Ok, this is really getting sickening. Maybe the American people will wake up to the fact that we have a non-diplomatic mad man running our country and vote him out. Europe, Canada, and the rest of the civilized world seem have recognized this already, perhaps we can count on Americans to see it too and remedy the problem.

Well, no need to talk about how stupid that idea was. Now I'm sicker than ever. To think that I live in a country where over half of the people actually bought into Bush's non-diplomatic dictating paranoia style. That's makes me sicker than ever before. I can't believe that he didn't get voted out. Although, to be honest the democrats didn't help matters. They just didn't offer an attractive alternative. Kerry just didn't seem to have any real fire under the hood.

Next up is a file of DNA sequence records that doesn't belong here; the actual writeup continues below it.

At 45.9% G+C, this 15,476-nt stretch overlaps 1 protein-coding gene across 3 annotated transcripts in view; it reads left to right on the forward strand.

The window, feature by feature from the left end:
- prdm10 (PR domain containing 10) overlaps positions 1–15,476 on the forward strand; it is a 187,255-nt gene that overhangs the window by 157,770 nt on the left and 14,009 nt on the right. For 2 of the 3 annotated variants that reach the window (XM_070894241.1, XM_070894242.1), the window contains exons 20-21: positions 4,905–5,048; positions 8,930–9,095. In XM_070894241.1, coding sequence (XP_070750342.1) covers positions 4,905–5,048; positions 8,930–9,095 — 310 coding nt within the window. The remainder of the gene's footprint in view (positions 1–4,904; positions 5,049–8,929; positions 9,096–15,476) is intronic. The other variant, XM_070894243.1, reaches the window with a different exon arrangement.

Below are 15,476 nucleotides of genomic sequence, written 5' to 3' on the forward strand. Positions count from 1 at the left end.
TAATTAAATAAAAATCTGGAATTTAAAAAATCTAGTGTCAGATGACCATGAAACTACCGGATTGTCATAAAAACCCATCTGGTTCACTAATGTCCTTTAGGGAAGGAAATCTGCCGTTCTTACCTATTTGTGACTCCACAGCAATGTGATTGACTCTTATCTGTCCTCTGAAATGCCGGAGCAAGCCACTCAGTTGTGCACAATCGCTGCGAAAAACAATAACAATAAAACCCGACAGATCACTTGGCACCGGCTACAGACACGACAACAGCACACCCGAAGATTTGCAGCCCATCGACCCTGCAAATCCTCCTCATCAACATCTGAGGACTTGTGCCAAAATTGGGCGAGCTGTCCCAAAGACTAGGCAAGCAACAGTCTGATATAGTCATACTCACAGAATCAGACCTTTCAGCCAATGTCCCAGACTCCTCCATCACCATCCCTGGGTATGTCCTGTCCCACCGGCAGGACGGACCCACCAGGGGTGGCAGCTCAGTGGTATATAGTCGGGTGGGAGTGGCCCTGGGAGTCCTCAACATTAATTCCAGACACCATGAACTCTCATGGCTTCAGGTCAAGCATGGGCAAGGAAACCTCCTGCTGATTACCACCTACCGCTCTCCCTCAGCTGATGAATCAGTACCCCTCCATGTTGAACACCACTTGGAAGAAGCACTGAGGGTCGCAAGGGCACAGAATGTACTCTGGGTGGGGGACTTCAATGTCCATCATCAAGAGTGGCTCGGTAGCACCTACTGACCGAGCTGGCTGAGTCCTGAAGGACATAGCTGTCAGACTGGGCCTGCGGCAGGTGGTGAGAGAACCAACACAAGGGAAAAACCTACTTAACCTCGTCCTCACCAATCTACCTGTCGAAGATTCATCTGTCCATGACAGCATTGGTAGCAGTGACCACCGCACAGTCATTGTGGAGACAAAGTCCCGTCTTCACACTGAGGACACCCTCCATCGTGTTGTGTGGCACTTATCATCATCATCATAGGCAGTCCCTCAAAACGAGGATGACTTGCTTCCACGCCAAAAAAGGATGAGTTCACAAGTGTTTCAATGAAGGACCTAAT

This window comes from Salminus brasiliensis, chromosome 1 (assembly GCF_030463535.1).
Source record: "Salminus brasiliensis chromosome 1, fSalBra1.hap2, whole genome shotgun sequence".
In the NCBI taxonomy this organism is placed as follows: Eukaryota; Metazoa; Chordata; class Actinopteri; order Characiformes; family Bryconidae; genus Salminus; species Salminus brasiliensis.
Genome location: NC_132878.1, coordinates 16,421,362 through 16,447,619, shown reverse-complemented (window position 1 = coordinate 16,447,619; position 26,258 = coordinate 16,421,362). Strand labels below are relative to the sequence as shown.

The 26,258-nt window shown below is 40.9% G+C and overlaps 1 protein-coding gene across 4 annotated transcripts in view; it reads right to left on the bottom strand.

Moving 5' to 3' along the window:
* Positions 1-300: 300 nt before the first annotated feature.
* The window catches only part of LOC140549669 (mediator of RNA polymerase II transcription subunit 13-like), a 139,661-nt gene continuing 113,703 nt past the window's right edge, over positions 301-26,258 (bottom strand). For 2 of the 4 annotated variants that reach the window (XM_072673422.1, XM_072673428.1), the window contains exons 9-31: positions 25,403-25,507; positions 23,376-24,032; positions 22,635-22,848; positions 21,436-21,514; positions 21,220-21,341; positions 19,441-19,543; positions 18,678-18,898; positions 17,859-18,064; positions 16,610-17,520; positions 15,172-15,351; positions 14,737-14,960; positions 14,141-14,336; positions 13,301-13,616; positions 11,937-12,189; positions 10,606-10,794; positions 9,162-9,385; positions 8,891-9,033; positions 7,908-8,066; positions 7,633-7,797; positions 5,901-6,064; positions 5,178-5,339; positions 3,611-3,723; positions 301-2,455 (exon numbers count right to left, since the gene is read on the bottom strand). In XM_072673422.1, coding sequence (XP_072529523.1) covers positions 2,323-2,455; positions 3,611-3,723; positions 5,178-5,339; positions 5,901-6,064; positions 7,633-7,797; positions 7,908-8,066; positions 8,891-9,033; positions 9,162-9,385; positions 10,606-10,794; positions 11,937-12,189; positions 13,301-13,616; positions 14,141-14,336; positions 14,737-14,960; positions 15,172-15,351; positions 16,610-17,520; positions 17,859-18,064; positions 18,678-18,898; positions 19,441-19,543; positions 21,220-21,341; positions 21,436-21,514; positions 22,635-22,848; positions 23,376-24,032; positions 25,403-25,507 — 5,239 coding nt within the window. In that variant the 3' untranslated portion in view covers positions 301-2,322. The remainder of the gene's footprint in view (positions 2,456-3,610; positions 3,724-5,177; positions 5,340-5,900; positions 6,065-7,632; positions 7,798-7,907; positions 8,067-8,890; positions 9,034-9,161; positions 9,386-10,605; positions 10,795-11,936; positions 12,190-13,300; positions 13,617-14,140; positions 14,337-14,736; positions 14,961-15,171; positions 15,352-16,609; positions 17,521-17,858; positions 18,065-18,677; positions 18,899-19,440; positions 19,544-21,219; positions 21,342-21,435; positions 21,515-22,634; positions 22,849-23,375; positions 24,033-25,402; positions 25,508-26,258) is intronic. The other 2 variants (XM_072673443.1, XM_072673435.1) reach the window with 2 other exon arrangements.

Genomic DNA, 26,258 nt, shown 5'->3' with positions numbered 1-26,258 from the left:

The worst part about the whole thing is that Bush views his victory as completely support for his actions by the people. I seriously don't believe that people are supporting his actions. They simply didn't want to give Kerry a chance because Kerry didn't looked like he knew what the f*** he was doing.

So now Bush is still in power and thinks he has a mandate with the American people behind him. What a shame. It simply isn't true. Half of the American people are totally disgusted with the whole thing. The other half where just afraid of Kerry. I don't think very many were actually in favor of Bush's foreign policies at all actually.

I'm going to be sick for at least four more years now! I'm also embarrassed to have to say that I'm an American.